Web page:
Now it was time to make the legs and frame. For this I'll be using 2x2s.
I set up my miter saw cart with the arms up, and the extension attached. I placed a board on the extension with a clamp to act as a stop block. Then I began cutting.
Cutting all the wood for the legs and frames took a total of about 5 minutes.
At the time I was making this, it was summer in Arizona and my workshop was HOOOOOT! I probably had sweat off about 20 pounds in the few hours that it took me to get to this point, so I took a break and waited until the hot AZ sun was down to continue working. I attached the legs, using clamps and pocket screws.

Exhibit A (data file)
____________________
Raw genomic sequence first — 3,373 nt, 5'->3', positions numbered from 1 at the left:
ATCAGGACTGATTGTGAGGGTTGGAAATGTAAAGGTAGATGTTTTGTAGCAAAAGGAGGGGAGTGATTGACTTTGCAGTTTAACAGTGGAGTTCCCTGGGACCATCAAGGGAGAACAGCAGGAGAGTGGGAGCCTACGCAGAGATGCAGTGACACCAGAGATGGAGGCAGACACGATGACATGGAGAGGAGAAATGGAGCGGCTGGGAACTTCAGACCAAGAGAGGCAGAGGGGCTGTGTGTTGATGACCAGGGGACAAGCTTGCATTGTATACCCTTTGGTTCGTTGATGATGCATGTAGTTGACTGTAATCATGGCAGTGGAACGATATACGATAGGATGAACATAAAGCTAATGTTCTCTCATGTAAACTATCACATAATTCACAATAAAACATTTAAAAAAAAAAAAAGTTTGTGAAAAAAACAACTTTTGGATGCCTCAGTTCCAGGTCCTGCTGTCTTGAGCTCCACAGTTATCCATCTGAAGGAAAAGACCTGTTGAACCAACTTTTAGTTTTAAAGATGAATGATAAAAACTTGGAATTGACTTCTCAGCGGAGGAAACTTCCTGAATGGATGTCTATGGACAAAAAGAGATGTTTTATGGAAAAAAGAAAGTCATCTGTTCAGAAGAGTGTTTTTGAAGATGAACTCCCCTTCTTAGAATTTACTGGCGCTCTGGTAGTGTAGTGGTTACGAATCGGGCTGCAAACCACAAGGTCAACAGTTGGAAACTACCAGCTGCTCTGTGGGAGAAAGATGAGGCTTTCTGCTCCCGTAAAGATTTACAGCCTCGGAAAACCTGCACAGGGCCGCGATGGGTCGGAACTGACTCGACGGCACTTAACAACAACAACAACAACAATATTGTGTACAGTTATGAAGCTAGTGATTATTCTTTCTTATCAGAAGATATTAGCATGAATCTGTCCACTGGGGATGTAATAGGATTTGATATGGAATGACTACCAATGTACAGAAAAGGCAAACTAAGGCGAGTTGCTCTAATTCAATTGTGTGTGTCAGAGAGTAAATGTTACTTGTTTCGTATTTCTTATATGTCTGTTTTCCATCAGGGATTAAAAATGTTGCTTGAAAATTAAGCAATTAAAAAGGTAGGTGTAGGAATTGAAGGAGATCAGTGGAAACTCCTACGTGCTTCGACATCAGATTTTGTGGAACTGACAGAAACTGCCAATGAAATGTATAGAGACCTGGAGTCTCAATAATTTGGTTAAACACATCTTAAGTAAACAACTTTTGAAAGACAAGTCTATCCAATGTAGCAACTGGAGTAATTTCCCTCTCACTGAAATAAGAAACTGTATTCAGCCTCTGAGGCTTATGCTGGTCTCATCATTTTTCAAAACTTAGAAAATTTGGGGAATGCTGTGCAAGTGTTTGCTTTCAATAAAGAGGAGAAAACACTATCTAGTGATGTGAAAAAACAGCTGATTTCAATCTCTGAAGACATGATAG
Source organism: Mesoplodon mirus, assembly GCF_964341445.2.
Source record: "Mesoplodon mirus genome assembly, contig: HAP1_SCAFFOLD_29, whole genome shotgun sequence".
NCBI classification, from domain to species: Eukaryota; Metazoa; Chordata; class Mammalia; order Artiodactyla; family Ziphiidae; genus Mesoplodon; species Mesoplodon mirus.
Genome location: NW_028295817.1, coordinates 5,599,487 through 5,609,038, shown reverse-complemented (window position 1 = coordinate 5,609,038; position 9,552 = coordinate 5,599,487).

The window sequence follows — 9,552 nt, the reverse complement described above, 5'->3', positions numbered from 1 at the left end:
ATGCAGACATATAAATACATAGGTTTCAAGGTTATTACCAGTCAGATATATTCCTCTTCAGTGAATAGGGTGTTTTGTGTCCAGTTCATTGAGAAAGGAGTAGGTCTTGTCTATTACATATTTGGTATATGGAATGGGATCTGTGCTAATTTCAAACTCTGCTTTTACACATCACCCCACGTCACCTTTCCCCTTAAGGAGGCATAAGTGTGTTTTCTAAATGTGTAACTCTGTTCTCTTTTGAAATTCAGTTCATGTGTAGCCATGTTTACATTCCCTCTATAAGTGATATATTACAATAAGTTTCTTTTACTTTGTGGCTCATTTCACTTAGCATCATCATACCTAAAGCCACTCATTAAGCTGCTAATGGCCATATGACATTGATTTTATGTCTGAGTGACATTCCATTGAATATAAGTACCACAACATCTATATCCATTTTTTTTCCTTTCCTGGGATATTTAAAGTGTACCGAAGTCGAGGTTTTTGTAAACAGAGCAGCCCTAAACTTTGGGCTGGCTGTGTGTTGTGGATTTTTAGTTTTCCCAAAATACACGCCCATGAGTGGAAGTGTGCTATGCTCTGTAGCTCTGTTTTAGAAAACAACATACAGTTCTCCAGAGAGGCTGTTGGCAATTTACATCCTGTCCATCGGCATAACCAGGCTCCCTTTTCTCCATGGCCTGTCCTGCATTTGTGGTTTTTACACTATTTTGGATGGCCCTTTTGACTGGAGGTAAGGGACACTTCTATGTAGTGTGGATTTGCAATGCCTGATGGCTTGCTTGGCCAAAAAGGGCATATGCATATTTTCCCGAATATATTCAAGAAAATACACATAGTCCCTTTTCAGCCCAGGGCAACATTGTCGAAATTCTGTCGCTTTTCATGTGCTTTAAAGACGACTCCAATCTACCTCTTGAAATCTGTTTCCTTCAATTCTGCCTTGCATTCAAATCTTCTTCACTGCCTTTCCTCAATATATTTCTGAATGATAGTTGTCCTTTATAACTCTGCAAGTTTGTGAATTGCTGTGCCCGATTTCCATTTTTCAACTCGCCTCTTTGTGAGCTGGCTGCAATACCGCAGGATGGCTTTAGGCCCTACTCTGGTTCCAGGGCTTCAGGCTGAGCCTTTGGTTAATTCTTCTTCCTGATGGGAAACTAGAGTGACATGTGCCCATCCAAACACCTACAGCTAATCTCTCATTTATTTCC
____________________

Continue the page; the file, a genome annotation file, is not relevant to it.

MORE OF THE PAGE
After the legs were on, I attached the horizontal rails.
I finished the first one before calling it a night.
The next morning I finished the second one. As I showed these bookshelves to my girlfriend, she noted that they were a bit shorter than our current bookshelves.
So I went back to the store and bought some more wood. This time I measured our current shelves and set up a stop block on the miter saw. For these new legs I'll be using some 1x2 wood.
I cut 8 new legs and glued/nailed them to the existing legs.
Of course, these thinner legs won't do, plus the shorter ones are still there....
So I measured the space between the shorter and longer legs and cut 8 small pieces of 2x2.
Then I glued and nailed them in place so that all the leg pieces line up.